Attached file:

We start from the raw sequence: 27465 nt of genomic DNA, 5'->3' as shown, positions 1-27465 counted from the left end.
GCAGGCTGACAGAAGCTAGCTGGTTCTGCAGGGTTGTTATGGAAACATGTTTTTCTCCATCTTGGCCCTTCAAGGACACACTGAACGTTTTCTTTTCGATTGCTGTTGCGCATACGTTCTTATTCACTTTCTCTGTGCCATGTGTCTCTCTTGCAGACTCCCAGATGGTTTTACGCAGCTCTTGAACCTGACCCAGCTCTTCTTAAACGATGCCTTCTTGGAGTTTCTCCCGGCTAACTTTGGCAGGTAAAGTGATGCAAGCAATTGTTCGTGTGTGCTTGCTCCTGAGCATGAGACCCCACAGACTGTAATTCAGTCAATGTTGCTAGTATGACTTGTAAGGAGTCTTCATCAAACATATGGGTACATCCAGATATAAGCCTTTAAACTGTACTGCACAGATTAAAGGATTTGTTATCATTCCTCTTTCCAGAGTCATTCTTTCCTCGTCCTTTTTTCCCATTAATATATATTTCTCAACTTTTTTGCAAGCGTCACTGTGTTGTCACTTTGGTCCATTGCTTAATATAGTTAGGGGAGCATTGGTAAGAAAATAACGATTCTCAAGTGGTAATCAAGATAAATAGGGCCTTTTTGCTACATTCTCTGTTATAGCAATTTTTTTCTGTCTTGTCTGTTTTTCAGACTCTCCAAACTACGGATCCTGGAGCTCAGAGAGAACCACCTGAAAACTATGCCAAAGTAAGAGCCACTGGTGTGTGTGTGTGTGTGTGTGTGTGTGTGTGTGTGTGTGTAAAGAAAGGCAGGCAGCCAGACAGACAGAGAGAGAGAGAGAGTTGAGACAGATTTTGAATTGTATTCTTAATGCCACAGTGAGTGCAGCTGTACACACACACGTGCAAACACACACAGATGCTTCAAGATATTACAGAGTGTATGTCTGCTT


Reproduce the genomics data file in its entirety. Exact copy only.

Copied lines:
We start from the raw sequence: 27465 nt of genomic DNA, 5'->3' as shown, positions 1-27465 counted from the left end.
GCAGGCTGACAGAAGCTAGCTGGTTCTGCAGGGTTGTTATGGAAACATGTTTTTCTCCATCTTGGCCCTTCAAGGACACACTGAACGTTTTCTTTTCGATTGCTGTTGCGCATACGTTCTTATTCACTTTCTCTGTGCCATGTGTCTCTCTTGCAGACTCCCAGATGGTTTTACGCAGCTCTTGAACCTGACCCAGCTCTTCTTAAACGATGCCTTCTTGGAGTTTCTCCCGGCTAACTTTGGCAGGTAAAGTGATGCAAGCAATTGTTCGTGTGTGCTTGCTCCTGAGCATGAGACCCCACAGACTGTAATTCAGTCAATGTTGCTAGTATGACTTGTAAGGAGTCTTCATCAAACATATGGGTACATCCAGATATAAGCCTTTAAACTGTACTGCACAGATTAAAGGATTTGTTATCATTCCTCTTTCCAGAGTCATTCTTTCCTCGTCCTTTTTTCCCATTAATATATATTTCTCAACTTTTTTGCAAGCGTCACTGTGTTGTCACTTTGGTCCATTGCTTAATATAGTTAGGGGAGCATTGGTAAGAAAATAACGATTCTCAAGTGGTAATCAAGATAAATAGGGCCTTTTTGCTACATTCTCTGTTATAGCAATTTTTTTCTGTCTTGTCTGTTTTTCAGACTCTCCAAACTACGGATCCTGGAGCTCAGAGAGAACCACCTGAAAACTATGCCAAAGTAAGAGCCACTGGTGTGTGTGTGTGTGTGTGTGTGTGTGTGTGTGTGTGTGTAAAGAAAGGCAGGCAGCCAGACAGACAGAGAGAGAGAGAGAGTTGAGACAGATTTTGAATTGTATTCTTAATGCCACAGTGAGTGCAGCTGTACACACACACGTGCAAACACACACAGATGCTTCAAGATATTACAGAGTGTATGTCTGCTT